Research ArticleQUANTUM PHYSICS

Experimental test of nonlocal causality

Science Advances  10 Aug 2016:
Vol. 2, no. 8, e1600162
DOI: 10.1126/sciadv.1600162

You are currently viewing the abstract.

View Full Text

Abstract

Explaining observations in terms of causes and effects is central to empirical science. However, correlations between entangled quantum particles seem to defy such an explanation. This implies that some of the fundamental assumptions of causal explanations have to give way. We consider a relaxation of one of these assumptions, Bell’s local causality, by allowing outcome dependence: a direct causal influence between the outcomes of measurements of remote parties. We use interventional data from a photonic experiment to bound the strength of this causal influence in a two-party Bell scenario, and observational data from a Bell-type inequality test for the considered models. Our results demonstrate the incompatibility of quantum mechanics with a broad class of nonlocal causal models, which includes Bell-local models as a special case. Recovering a classical causal picture of quantum correlations thus requires an even more radical modification of our classical notion of cause and effect.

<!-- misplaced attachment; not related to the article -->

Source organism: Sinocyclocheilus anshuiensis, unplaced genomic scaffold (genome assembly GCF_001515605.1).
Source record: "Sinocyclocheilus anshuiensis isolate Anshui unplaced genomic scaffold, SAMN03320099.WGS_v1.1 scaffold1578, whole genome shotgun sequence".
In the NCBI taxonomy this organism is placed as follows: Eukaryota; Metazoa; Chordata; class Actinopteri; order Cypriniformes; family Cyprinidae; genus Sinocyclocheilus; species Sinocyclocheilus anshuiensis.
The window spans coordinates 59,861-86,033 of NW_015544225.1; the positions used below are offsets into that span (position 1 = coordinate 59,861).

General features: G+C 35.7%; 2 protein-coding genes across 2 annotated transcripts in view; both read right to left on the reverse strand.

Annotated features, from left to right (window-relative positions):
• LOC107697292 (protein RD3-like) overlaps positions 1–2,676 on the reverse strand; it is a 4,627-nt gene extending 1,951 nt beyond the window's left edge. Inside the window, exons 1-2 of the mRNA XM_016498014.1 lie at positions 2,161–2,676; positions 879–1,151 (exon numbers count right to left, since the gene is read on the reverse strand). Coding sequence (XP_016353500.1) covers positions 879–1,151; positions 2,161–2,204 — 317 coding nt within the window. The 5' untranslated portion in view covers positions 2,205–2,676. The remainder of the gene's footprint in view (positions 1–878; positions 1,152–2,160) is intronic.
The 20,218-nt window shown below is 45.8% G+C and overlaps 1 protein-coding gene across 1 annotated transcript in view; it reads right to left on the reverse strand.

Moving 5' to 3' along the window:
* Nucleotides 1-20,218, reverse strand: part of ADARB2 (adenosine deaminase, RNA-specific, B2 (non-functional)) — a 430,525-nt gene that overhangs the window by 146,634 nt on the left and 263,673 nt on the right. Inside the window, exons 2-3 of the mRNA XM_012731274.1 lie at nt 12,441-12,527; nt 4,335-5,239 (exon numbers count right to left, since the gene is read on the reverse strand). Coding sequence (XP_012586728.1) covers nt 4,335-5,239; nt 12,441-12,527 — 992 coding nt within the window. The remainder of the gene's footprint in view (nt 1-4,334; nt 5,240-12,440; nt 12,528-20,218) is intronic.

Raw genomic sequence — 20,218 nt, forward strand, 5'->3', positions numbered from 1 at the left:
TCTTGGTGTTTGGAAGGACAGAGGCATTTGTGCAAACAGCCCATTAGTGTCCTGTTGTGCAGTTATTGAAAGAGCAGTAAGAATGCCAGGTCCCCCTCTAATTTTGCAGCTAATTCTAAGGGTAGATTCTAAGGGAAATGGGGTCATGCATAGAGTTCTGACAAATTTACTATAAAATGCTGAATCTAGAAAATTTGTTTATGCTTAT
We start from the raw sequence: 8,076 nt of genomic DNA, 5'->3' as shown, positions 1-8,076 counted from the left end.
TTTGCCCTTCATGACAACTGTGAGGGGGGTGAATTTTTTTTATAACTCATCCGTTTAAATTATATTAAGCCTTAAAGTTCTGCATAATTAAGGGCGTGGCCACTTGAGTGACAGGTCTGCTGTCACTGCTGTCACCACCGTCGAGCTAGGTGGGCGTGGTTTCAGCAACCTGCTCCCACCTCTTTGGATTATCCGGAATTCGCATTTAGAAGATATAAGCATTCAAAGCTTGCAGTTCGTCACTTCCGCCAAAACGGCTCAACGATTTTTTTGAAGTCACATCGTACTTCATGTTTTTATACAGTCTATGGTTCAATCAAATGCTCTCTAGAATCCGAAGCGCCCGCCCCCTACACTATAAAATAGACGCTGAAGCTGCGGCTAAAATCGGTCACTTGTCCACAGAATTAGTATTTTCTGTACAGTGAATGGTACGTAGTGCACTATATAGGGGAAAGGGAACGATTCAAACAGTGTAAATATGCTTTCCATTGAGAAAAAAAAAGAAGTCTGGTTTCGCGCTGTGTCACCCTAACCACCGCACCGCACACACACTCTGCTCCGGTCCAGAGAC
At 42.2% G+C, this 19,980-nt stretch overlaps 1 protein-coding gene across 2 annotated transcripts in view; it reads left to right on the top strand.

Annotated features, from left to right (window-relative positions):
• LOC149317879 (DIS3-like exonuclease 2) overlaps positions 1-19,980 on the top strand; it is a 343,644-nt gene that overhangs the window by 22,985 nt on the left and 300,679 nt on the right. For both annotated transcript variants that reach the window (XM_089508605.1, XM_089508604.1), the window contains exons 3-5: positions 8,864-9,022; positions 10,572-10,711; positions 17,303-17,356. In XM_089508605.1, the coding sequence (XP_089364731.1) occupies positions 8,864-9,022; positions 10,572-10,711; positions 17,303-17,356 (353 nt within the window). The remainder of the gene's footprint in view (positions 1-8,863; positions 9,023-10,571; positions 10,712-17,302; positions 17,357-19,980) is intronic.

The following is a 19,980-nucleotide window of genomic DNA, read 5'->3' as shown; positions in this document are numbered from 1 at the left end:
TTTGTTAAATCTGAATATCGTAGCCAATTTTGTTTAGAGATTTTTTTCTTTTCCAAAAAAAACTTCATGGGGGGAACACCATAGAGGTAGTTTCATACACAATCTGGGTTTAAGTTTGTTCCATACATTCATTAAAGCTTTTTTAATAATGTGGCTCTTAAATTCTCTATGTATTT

Keywords
  • Quantum foundations
  • causality
  • Bell inequality
  • causal models
  • quantum mechanics
  • local causality
  • local realism
  • nonlocal causality
  • nonlocality

This is an open-access article distributed under the terms of the Creative Commons Attribution-NonCommercial license, which permits use, distribution, and reproduction in any medium, so long as the resultant use is not for commercial advantage and provided the original work is properly cited.

View Full Text

More Like This